Local News

  • Spring has not sprung

    Unseasonably cold weather and snowfall Monday contributed to what already has been a March with more days of snow than is typical for the month.

    By Monday, this month had seen 12 days of snowfall, seven of those with trace amounts of snow, said Mark Adams, lead meteorologist at Fort Knox Weather Operations.

    That is compared to the 2.4 inches that typically falls in the area over four days in March, three with trace amounts of snow, he said.

  • EIS Diversity event canceled

    The "Believe and Acheive" Community Diversity Conference, hosted by Elizabethtown Independent Schools, will not take place this evening as scheduled, due to the weather. The event will be rescheduled for a later date.

  • Distinctive voice leaving WQXE

    The distinctive voice of WQXE news in Elizabethtown is returning home.

    Lee Bramlett, news and sports director for WQXE-WULF radio, is stepping down from his duties after purchasing the controlling interest of WXBC in Breckinridge County from Jo Ann Keenan, who is retiring from broadcasting. Bramlett has served as news director at WQXE since 1997.

    A Breckinridge County native, Bramlett spoke to Keenan about the station and gave it a considerable amount of thought and prayer while at the same time consulting those closest to him.

  • Program to encourage ReStore donations

    A new partnership is planned to help build more houses for community members in need.

    The Hardin County Habitat for Humanity ReStore announced the launch of its Operation ReStoration program. The program is based on accepting donations from regional real estate professionals and companies for the ReStore on South Wilson Road between Radcliff and Elizabethtown.

    The professionals can donate home goods left behind after families move to reduce waste and increase the number of items for sale at the store.

  • Bowl for Kids' Sake

    The last weekend of Bowl for Kids’ Sake has passed, but there still are a few pins left standing in the efforts of Big Brothers Big Sisters to reach its goal.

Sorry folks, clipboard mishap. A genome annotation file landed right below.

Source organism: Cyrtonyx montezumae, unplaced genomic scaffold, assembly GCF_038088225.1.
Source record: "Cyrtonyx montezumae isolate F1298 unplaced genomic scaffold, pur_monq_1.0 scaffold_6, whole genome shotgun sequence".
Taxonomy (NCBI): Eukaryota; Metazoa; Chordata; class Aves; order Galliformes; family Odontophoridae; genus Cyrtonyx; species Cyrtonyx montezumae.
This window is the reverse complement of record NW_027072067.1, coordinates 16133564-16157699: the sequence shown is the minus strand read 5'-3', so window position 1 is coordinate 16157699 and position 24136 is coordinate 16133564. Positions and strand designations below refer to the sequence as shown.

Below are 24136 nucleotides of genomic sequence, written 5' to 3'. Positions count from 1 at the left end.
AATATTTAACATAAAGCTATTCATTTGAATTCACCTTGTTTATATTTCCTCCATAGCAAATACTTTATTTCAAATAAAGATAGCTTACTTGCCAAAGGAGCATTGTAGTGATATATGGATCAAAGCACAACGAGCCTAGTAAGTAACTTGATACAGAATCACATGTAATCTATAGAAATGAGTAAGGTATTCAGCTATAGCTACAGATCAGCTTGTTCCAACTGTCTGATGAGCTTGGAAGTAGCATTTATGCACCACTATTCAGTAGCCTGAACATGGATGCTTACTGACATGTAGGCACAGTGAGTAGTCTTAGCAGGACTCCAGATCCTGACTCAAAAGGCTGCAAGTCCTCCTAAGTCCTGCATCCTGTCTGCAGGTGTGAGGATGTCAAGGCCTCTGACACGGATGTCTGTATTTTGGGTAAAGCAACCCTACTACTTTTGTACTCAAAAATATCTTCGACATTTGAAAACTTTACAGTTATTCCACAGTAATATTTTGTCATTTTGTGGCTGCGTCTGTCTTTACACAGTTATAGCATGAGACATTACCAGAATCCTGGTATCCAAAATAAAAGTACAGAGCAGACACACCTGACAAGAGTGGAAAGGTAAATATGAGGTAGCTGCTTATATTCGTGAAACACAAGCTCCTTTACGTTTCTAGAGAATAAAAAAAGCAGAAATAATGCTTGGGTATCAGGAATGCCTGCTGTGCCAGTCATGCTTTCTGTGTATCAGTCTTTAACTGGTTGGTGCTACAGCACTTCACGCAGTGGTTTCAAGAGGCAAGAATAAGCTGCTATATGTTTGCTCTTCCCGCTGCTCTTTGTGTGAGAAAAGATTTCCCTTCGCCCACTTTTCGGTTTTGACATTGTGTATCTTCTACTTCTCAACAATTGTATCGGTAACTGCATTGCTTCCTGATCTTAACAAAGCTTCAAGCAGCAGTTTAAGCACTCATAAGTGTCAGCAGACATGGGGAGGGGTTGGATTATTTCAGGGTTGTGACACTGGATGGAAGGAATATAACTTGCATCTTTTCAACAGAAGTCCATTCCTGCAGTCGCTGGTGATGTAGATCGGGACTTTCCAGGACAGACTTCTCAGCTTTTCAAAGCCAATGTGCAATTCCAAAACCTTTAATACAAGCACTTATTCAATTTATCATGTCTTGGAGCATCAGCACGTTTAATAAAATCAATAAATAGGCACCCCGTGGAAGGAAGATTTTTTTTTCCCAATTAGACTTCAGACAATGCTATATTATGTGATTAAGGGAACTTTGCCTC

The Bowl for Kids’ Sake fundraiser for the organization finished this weekend, and Kevin Clark, community engagement branch manager for the local BBBS, said the bowling event has put the organization well on its way to reaching its goal.

  • Man's crafty constructions draw interest in Glendale

    Anthony Sharp has put Easter decorations out on his lawn in Glendale.

    One is a fiberglass egg nearly as tall as a small child.

    The other is a pig ziplining with a pinwheel in each hand. He is modeled after Maxwell the Pig, a GEICO mascot.

    Sharp saw the pig in a series of commercials and was struck with the urge to craft its likeness.

    “He irritates some people, but I think he’s funny,” he said.

    Sharp learned to work with fiberglass as a student at East Hardin High School.

  • PHOTOS: Celebrating Kurdish New Year
  • Study abroad program gains popularity at ECTC

    Elizabethtown Community and Technical College has surpassed the rest of the state’s community college system with its number of students studying abroad.

    Interest in the study abroad program at ECTC is growing, and eight students will be traveling to various countries this summer. Last year, three students traveled abroad through the Kentucky Institute for International Studies, a consortium for traveling.

    Faculty member Jim Murley has worked to increase the number of students interested in the program.

  • Trucks show local company's team spirit

    A local trucking company already has a reputation for bringing an artistic flair to the company’s fleet with bright, multicolored trucks and beds, and now Rockit Trucking in Elizabethtown is taking team spirit on the road.

    Owner Ricki Crain grew tired years ago of the existing yellow and orange trucks and logos. He inverted the colors on a truck and began incorporating more colors into his fleet after receiving a positive response.

  • Radcliff business owners think hyperlocal

    Sensing a void in Radcliff, a group of small business owners latched on to an idea for a group that would create networking opportunities and increase bottom lines.

    The independent business owners have affiliated with the American Independent Business Alliance to expedite the legal process of drafting a charter and bylaws, launching the Radcliff Small Business Alliance to help those who do not have large pockets or significant influence held by chains and big box stores.